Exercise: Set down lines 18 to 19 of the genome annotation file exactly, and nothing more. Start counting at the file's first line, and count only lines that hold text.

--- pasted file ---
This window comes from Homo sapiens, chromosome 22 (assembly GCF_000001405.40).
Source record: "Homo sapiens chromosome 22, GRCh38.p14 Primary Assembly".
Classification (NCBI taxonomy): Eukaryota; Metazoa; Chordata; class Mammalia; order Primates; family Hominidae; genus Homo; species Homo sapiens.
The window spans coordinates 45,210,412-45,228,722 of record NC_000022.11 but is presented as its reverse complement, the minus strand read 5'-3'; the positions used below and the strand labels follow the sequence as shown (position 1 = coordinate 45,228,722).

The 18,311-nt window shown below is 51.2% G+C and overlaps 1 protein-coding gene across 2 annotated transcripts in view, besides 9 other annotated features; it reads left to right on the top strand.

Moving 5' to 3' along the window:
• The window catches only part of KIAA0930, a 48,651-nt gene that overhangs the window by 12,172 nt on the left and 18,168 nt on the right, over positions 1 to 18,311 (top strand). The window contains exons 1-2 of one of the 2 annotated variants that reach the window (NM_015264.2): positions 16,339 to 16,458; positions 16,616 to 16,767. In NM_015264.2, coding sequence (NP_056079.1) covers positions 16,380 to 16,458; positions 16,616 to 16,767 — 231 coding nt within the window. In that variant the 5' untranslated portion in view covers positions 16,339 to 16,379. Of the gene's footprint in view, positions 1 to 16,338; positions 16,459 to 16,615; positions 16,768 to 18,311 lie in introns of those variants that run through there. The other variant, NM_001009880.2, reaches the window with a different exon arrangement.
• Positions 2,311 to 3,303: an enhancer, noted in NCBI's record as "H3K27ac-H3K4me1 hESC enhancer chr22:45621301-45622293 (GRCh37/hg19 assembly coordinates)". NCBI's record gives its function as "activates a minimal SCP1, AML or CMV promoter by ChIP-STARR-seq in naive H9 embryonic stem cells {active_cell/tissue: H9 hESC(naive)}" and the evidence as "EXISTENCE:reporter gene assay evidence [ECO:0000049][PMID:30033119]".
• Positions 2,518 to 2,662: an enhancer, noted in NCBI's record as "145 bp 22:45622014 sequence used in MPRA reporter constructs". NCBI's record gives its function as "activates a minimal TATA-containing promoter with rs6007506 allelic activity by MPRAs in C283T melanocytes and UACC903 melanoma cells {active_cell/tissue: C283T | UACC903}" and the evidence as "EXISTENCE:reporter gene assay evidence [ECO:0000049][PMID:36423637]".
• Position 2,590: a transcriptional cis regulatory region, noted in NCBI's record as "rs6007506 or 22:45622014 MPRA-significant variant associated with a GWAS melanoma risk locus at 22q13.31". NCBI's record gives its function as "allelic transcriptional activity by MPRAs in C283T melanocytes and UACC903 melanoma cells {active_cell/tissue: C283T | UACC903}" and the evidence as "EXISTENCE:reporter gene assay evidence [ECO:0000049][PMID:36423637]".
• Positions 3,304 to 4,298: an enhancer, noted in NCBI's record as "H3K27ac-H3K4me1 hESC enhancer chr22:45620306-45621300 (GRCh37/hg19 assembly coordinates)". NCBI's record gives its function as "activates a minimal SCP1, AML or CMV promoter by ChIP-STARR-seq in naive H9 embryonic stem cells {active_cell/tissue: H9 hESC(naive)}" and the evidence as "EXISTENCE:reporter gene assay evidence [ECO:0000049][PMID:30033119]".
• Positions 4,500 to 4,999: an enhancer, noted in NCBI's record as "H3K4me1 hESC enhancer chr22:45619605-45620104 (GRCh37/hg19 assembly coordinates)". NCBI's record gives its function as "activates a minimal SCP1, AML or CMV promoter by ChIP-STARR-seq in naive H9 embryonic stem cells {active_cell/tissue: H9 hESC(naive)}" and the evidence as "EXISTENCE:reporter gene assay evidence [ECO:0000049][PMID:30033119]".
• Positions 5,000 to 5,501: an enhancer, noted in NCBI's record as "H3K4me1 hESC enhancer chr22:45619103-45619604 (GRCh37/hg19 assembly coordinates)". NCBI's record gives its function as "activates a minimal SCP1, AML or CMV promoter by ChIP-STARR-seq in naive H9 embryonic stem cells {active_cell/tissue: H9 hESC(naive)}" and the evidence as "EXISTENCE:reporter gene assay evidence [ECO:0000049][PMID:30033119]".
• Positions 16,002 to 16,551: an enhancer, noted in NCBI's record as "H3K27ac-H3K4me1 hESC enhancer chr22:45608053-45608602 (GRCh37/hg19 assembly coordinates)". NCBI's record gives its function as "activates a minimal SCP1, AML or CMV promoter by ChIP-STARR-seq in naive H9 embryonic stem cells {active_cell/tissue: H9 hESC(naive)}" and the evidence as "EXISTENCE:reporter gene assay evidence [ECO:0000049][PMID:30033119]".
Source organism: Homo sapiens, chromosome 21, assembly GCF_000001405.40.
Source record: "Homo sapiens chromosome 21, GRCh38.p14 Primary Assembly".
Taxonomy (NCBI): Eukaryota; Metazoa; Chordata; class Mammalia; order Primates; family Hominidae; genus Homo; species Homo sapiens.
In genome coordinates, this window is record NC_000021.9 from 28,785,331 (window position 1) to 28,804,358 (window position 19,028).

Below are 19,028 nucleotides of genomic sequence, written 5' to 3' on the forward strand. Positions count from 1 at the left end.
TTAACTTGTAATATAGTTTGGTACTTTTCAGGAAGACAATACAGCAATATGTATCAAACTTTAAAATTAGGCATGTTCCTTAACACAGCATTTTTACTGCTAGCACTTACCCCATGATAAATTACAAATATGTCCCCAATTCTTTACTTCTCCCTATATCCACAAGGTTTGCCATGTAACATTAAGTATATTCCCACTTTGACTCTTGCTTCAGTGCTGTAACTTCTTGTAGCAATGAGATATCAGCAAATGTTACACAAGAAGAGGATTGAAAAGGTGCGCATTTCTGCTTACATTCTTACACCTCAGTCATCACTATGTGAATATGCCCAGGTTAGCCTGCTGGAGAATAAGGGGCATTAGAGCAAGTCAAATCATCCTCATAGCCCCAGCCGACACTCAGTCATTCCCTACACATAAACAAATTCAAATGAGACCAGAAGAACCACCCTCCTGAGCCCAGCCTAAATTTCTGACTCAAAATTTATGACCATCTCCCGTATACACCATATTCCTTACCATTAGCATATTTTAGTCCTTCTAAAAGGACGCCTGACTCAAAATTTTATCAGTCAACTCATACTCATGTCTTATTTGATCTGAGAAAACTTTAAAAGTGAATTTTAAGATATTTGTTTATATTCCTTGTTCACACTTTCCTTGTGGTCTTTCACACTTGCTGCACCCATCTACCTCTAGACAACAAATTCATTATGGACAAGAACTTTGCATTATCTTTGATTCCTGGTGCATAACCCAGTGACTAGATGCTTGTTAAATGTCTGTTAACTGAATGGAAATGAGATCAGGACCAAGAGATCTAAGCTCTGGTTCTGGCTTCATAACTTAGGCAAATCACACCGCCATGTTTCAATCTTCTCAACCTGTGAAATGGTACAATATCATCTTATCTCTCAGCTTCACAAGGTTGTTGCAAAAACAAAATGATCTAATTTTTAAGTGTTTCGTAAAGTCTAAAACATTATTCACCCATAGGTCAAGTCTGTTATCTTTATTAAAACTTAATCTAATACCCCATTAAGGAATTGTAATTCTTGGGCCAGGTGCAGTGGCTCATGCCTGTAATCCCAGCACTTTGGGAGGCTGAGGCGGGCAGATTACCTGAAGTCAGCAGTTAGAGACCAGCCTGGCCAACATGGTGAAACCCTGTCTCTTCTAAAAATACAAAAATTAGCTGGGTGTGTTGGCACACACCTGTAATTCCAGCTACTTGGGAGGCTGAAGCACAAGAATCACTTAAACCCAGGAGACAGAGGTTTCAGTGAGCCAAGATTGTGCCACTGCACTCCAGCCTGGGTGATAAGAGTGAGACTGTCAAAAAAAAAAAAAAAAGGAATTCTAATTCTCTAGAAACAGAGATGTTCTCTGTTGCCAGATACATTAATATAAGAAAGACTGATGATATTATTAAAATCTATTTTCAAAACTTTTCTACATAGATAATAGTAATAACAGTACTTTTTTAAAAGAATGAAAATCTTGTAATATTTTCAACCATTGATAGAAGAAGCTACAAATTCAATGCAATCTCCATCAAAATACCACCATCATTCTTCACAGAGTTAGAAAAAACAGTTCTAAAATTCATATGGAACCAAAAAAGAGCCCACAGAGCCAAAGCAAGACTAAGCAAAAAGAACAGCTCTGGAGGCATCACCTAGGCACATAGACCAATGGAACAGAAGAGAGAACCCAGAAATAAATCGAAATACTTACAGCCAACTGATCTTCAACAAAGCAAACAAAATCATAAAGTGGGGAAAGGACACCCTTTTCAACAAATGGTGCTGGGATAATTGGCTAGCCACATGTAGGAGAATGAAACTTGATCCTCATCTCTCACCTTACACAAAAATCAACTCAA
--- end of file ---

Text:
In genome coordinates, this window is record NC_000021.9 from 28,785,331 (window position 1) to 28,804,358 (window position 19,028).

Below are 19,028 nucleotides of genomic sequence, written 5' to 3' on the forward strand. Positions count from 1 at the left end.